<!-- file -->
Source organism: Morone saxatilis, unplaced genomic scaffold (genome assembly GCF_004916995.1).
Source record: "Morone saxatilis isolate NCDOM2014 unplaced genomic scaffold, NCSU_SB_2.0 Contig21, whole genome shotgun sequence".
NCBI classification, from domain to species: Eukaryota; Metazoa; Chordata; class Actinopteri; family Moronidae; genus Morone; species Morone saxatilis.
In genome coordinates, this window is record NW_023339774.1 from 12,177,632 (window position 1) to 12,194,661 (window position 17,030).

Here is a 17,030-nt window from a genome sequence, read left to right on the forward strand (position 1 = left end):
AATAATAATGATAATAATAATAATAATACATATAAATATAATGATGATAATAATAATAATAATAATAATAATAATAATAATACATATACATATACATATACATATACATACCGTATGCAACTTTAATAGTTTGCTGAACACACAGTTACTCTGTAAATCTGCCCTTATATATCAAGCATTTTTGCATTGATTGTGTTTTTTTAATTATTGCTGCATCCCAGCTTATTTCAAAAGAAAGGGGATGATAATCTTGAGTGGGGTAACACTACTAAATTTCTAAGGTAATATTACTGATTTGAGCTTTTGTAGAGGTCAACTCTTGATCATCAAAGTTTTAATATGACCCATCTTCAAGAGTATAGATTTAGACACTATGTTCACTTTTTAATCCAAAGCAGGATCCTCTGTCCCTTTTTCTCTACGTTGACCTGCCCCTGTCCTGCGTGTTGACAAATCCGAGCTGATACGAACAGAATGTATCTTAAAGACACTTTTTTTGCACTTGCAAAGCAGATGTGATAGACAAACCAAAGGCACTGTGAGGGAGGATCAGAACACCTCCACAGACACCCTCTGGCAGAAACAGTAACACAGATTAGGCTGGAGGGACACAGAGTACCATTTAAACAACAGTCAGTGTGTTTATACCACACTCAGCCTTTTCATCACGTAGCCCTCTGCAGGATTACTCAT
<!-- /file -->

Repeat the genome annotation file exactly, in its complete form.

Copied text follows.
Source organism: Morone saxatilis, unplaced genomic scaffold (genome assembly GCF_004916995.1).
Source record: "Morone saxatilis isolate NCDOM2014 unplaced genomic scaffold, NCSU_SB_2.0 Contig21, whole genome shotgun sequence".
NCBI classification, from domain to species: Eukaryota; Metazoa; Chordata; class Actinopteri; family Moronidae; genus Morone; species Morone saxatilis.
In genome coordinates, this window is record NW_023339774.1 from 12,177,632 (window position 1) to 12,194,661 (window position 17,030).

Here is a 17,030-nt window from a genome sequence, read left to right on the forward strand (position 1 = left end):
AATAATAATGATAATAATAATAATAATACATATAAATATAATGATGATAATAATAATAATAATAATAATAATAATAATAATACATATACATATACATATACATATACATACCGTATGCAACTTTAATAGTTTGCTGAACACACAGTTACTCTGTAAATCTGCCCTTATATATCAAGCATTTTTGCATTGATTGTGTTTTTTTAATTATTGCTGCATCCCAGCTTATTTCAAAAGAAAGGGGATGATAATCTTGAGTGGGGTAACACTACTAAATTTCTAAGGTAATATTACTGATTTGAGCTTTTGTAGAGGTCAACTCTTGATCATCAAAGTTTTAATATGACCCATCTTCAAGAGTATAGATTTAGACACTATGTTCACTTTTTAATCCAAAGCAGGATCCTCTGTCCCTTTTTCTCTACGTTGACCTGCCCCTGTCCTGCGTGTTGACAAATCCGAGCTGATACGAACAGAATGTATCTTAAAGACACTTTTTTTGCACTTGCAAAGCAGATGTGATAGACAAACCAAAGGCACTGTGAGGGAGGATCAGAACACCTCCACAGACACCCTCTGGCAGAAACAGTAACACAGATTAGGCTGGAGGGACACAGAGTACCATTTAAACAACAGTCAGTGTGTTTATACCACACTCAGCCTTTTCATCACGTAGCCCTCTGCAGGATTACTCAT